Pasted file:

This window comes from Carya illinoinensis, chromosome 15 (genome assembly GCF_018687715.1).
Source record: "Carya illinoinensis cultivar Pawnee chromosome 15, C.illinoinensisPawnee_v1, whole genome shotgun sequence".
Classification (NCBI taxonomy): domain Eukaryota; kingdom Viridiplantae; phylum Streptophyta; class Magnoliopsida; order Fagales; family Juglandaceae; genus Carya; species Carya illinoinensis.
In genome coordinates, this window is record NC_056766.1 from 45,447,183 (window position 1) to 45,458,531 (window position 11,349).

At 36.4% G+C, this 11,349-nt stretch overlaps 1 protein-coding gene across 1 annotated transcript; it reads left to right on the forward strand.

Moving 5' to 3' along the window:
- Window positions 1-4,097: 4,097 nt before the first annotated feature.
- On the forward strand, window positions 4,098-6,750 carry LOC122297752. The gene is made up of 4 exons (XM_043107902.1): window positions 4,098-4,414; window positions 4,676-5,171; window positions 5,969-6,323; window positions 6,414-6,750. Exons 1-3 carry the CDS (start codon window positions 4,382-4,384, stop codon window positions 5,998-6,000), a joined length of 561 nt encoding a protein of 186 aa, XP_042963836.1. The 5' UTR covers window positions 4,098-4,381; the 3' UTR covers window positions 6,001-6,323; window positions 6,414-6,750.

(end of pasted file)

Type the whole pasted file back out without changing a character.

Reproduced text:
This window comes from Carya illinoinensis, chromosome 15 (genome assembly GCF_018687715.1).
Source record: "Carya illinoinensis cultivar Pawnee chromosome 15, C.illinoinensisPawnee_v1, whole genome shotgun sequence".
Classification (NCBI taxonomy): domain Eukaryota; kingdom Viridiplantae; phylum Streptophyta; class Magnoliopsida; order Fagales; family Juglandaceae; genus Carya; species Carya illinoinensis.
In genome coordinates, this window is record NC_056766.1 from 45,447,183 (window position 1) to 45,458,531 (window position 11,349).

At 36.4% G+C, this 11,349-nt stretch overlaps 1 protein-coding gene across 1 annotated transcript; it reads left to right on the forward strand.

Moving 5' to 3' along the window:
- Window positions 1-4,097: 4,097 nt before the first annotated feature.
- On the forward strand, window positions 4,098-6,750 carry LOC122297752. The gene is made up of 4 exons (XM_043107902.1): window positions 4,098-4,414; window positions 4,676-5,171; window positions 5,969-6,323; window positions 6,414-6,750. Exons 1-3 carry the CDS (start codon window positions 4,382-4,384, stop codon window positions 5,998-6,000), a joined length of 561 nt encoding a protein of 186 aa, XP_042963836.1. The 5' UTR covers window positions 4,098-4,381; the 3' UTR covers window positions 6,001-6,323; window positions 6,414-6,750.